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Meh. All I can afford are flooded lead acid batteries. Pair of 6 volt GC2 from Sam’s club...
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Old 07-18-2018, 04:34 AM   #66
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Meh. All I can afford are flooded lead acid batteries. Pair of 6 volt GC2 from Sam’s club...
Yep...KISS, here too.😏
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Old 07-18-2018, 03:52 PM   #67
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You are comparing quite different uses, EVs (electric vehicle) and even PHEVs (plugin-hybrid electric vehicle) are far more abusive to the batteries than an RV type environment. The Prius is pushing energy at 23kW or 42kW rate during regenerative braking, some EVs push >100kW. In the case of the Prius, they allow regenerative braking to function even when the battery is "full" as it has this buffer in the SOC...however my i3 wouldn't, if the SOC was >90% regenerative braking was not predictable, and at >95% it entirely used the mechanical brakes.

We aren't charging our batteries at anywhere close to the charge rates that EVs see, nor PHEVs during regen braking. EVs also have significantly higher discharge rates, so they must do more to maintain the battery life cycle. This is also why things like PowerWalls exist, it is the 2nd life for perfectly functional battery packs that can no longer serve the abusive life cycle of a EV.

You are right in that you could probably see 2X the number of full cycles if you don't charge to 100% SOC all of the time...a Prius can easily see many cycles during a single drive, times multiple drives a day, every day of the year for 10 years. I doubt any of us are pushing 10-cycles per day.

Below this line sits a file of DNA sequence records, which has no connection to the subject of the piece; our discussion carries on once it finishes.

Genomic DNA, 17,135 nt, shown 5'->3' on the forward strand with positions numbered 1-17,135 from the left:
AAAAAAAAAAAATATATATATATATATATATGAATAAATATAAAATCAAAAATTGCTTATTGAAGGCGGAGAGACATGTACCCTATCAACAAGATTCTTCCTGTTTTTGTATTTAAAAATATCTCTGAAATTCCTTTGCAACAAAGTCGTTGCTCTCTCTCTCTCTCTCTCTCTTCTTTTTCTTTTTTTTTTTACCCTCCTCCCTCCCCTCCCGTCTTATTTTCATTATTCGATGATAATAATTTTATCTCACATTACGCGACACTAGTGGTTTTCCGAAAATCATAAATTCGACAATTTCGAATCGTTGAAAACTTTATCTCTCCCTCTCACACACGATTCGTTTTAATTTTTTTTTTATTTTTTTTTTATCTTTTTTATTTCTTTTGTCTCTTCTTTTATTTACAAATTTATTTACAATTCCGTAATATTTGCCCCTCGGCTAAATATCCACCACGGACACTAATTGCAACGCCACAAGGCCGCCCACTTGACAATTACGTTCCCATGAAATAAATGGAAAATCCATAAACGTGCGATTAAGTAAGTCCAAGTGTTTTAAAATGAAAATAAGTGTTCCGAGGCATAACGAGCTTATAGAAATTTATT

A little off subject, but there is Prius experience locally that shows their battery pack and hybrid system is quite capable of severe service. One of the ones I am aware of is an older Prius with over 500,000 miles on the original system--the owner is obsessive about doing the factory-recommended service on time and to this date, has had no issues. My 2012 is used for daily commutes, and has over 168,000 on it.

This is why I suspect that RV use of appropriate Lithium-based technology will be quite effective. When it gets a bit cheaper, or I get to head out more often, I plan to seriously look into, and probably get a massively upgraded solar/Lithium system into my AS.
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Old 07-18-2018, 03:58 PM   #68
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Hey folks... silly question: should I be shutting off my solar panels when I'm plugged in for an extended period?